Study Claims People Prefer Wind Turbines As Neighbors Over Other Energy Plants.

22 03 2019 | 07:01Betsy Lillian

A new University of Delaware (UD) study hasexamined the attitudes of people who live in close proximity to wind projects to see if they prefer those projects to energy alternatives, such as a central power plant – fueled by either coal, natural gas or uranium – or a commercial-scale solar installation.

UD’s Jeremy Firestone and an undergraduate student, Hannah Kirk, used a publicly available dataset from a Lawrence Berkeley National Laboratory study to assess the opinions of individuals who live within 8 kilometers of a wind turbine.

They found the respondents strongly preferred their local wind power project to any of the alternatives being located at a similar distance, regardless of the political, geographic or economic characteristics of the state in which those respondents lived. 

Overall, the study showed that approximately 90% of respondents preferred their local wind project to a central power plant sited at a similar distance regardless of fuel. Furthermore, of the approximately two-thirds who had a preference, the local wind power project was preferred over a commercial-scale solar installation by approximately three to one.

The results of the study were published on Monday in the journal Nature Energy.

Firestone, a professor in the College of Earth, Ocean and Environment’s School of Marine Science and Policy and director of the Center for Research in Wind, says there have been studies of comparative preferences with regard to wind power before, but they focused on people who lived far away from wind turbines.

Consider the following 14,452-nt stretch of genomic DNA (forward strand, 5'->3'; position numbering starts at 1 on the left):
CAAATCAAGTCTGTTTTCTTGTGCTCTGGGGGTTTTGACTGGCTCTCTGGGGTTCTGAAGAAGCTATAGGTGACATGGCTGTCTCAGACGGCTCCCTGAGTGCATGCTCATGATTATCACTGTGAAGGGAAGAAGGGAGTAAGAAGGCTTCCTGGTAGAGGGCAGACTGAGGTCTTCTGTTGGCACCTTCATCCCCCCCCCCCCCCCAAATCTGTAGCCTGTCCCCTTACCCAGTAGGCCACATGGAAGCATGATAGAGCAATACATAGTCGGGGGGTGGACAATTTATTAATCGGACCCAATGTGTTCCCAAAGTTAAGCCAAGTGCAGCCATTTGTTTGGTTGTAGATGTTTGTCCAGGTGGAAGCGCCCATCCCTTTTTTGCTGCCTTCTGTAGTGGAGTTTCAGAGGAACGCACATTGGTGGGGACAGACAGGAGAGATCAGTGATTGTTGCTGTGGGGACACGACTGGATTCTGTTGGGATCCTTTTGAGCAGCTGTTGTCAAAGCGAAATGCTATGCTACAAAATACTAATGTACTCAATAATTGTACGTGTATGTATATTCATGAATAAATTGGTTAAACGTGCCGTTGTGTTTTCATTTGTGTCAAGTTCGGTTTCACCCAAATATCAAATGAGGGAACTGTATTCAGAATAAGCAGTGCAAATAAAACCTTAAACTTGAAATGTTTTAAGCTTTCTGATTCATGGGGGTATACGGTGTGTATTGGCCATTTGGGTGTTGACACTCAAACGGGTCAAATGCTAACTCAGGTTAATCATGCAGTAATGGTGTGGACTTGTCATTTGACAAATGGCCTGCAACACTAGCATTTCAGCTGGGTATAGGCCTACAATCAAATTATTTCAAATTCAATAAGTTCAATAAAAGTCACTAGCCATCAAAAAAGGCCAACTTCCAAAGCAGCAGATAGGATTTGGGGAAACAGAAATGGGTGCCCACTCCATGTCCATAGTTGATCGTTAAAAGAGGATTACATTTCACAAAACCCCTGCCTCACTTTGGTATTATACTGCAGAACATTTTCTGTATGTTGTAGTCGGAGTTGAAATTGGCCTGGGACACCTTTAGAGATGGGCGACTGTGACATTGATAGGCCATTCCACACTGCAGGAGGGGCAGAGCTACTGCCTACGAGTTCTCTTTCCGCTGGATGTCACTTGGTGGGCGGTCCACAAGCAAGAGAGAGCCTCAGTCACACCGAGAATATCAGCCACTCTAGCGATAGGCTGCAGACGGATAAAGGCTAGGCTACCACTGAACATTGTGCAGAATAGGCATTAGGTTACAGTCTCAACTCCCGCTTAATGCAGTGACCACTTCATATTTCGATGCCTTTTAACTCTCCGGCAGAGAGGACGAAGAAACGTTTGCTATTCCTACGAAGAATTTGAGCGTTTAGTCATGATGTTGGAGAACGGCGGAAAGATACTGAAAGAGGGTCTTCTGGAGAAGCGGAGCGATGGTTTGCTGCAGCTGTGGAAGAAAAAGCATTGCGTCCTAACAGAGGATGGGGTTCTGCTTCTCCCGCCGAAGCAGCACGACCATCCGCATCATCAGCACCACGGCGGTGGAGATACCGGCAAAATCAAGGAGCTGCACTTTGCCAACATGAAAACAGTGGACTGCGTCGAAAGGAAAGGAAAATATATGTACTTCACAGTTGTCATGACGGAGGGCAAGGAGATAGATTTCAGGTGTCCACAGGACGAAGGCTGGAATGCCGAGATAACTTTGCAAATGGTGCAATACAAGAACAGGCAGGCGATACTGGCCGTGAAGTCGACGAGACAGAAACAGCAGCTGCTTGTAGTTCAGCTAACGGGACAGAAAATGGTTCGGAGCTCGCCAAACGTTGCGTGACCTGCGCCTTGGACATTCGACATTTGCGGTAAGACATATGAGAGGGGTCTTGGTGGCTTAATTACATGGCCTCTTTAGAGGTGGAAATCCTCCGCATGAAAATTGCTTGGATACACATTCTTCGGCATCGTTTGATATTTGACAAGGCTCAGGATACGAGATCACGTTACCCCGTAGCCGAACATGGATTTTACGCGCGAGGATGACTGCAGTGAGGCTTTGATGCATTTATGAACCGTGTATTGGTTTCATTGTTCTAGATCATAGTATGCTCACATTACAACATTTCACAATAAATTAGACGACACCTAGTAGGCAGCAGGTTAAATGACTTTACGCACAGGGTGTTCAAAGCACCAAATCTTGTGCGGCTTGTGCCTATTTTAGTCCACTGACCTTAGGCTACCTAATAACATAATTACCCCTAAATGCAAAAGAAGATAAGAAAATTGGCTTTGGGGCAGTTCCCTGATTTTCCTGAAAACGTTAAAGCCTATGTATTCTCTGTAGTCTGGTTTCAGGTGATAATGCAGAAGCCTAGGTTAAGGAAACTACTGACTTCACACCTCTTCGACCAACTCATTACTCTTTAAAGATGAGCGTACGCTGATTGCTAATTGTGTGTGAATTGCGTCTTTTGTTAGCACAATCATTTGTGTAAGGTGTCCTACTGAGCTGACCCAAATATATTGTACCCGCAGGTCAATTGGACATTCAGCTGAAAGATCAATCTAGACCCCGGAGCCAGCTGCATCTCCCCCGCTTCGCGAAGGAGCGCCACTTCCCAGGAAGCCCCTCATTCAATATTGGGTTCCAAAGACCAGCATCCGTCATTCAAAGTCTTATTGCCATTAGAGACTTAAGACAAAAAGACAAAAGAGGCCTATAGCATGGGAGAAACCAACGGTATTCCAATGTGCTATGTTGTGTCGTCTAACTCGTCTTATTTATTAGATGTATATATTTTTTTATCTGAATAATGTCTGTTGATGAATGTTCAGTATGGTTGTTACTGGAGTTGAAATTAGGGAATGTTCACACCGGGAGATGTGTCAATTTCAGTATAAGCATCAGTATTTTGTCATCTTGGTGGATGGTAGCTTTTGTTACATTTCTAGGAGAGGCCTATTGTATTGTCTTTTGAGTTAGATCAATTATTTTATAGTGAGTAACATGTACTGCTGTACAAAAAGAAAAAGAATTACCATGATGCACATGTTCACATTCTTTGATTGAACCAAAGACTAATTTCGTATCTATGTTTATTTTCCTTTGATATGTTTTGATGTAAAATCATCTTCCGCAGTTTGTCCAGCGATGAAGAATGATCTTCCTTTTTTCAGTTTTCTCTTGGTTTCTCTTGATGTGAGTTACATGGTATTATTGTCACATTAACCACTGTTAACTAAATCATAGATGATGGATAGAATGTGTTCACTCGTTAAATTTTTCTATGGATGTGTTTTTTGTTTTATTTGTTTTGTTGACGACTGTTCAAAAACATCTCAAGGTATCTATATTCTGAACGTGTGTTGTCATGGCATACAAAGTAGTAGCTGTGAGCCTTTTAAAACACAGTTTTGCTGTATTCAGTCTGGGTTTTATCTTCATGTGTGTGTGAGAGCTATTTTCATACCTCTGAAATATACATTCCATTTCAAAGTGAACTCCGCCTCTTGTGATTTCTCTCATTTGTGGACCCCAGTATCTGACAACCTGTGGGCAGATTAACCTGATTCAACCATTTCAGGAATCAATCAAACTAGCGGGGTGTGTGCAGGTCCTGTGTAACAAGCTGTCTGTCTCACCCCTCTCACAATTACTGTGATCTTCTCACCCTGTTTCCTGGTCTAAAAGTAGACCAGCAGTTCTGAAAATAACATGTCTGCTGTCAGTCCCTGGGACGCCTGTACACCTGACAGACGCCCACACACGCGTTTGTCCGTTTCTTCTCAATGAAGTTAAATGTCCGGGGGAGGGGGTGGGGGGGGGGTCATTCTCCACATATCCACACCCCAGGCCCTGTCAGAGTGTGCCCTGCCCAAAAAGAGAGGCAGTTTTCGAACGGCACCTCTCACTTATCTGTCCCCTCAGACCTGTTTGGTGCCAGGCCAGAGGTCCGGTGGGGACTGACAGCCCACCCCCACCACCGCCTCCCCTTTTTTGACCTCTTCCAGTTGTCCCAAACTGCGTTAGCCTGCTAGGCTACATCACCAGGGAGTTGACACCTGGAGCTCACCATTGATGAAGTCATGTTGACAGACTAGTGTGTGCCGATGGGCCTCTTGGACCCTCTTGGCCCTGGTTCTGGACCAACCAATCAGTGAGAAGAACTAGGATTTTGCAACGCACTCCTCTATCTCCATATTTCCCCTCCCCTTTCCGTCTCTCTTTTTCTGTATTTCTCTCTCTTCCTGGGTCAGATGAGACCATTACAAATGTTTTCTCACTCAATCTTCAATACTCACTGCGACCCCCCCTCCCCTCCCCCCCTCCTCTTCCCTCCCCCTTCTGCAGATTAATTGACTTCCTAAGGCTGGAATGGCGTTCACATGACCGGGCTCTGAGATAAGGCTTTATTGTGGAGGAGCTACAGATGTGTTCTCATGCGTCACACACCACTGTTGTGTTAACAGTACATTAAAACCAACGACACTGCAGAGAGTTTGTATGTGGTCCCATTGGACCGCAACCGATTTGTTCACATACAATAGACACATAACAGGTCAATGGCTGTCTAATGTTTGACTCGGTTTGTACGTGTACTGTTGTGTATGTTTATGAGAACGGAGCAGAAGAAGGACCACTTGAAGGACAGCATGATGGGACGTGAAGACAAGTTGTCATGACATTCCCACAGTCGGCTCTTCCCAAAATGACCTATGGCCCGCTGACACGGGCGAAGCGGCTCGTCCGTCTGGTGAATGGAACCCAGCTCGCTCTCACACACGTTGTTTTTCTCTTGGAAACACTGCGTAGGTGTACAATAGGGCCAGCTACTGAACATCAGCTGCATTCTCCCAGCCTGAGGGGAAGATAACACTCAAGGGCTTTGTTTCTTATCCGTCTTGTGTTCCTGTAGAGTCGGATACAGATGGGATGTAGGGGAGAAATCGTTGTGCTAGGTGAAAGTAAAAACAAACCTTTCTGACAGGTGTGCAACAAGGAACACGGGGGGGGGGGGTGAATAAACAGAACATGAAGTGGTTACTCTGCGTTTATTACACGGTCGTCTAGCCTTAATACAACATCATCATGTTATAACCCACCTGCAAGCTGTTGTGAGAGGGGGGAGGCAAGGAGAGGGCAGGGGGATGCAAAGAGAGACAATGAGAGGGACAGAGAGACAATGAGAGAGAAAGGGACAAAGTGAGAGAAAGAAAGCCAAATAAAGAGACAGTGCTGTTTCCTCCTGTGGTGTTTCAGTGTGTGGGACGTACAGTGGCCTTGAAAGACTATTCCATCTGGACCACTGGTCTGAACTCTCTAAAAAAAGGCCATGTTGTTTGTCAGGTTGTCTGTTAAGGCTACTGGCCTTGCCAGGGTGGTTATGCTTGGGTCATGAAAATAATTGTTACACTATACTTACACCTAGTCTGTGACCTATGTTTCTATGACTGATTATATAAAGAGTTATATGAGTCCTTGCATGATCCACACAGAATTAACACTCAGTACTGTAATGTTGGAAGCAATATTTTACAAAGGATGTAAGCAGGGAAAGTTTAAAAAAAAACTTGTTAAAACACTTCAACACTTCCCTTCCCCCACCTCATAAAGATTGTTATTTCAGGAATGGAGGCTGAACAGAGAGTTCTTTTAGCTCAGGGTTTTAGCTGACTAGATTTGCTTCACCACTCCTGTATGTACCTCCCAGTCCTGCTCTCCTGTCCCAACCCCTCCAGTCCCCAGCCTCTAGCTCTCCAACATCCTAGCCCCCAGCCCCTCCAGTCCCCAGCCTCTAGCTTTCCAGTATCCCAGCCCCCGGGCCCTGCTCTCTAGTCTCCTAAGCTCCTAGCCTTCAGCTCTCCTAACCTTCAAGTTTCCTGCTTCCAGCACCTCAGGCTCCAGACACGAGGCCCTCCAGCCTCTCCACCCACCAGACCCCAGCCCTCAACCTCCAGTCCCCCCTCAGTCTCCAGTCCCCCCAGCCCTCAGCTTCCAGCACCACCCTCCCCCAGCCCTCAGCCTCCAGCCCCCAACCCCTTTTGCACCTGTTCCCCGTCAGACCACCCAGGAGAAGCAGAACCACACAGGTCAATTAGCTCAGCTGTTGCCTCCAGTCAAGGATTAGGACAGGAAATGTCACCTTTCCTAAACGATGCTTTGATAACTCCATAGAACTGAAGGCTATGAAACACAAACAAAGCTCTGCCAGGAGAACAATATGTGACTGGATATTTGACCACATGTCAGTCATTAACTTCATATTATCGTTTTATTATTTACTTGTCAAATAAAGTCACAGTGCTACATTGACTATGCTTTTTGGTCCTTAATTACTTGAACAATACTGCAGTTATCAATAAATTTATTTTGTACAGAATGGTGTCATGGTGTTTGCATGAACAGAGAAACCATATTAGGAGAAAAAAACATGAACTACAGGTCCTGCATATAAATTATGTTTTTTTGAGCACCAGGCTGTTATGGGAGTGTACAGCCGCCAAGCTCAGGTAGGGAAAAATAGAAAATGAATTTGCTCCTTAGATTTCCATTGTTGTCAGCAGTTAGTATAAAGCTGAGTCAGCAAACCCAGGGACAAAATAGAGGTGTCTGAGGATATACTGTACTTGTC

“Those studies measured opinions regarding generation facilities located 40 to 160 kilometers away,” says Firestone. “At those distances, people are more likely expressing general attitudes regarding technologies rather than how those technologies affect them at the level of community.”

The researchers considered state characteristics of a respondent, such as level of coal production, location, proportion of farmland and rangeland, and population density.

“Irrespective of living in geographically different locations with diverse economies, respondents exhibited a strong overall preference for their local wind power project,” says Firestone. “Even respondents in coal-mining states would prefer their local wind power project by more than 10 to one over a similarly sited coal-fired power plant. This suggests the energy transition that is underway in the United States may be embraced widely.”

They also evaluated the effect of state voting patterns on choice among energy technologies, characterizing a red state as those states whose populations voted for the Republican candidate for president in 2012 and 2016; purple for those who voted one way in 2012 and then switched in 2016; and blue for those who voted for the Democratic candidate in 2012 and 2016.

Kirk, a sophomore majoring in energy and environmental policy who helped with the research, says that they “did not find a significant difference among the respondents’ preferences for wind power based on voting patterns, reflecting that preferences for wind power are bipartisan.”

Firestone adds, “We’ve looked at social acceptance of wind projects examining factors such as effect of landscape change, sound and place attachment. In those studies, the ultimate question is whether a community member supports or opposes a local project – that is, wind power or nothing. But that’s not the societal choice, which is, instead, among wind power, solar, coal or natural gas. Even when residents might have less-than-positive attitudes toward a local project, the majority appear to conclude that their local wind power project is better than the alternatives.”

For more on the study, see Behavioral and Social Sciences at Nature.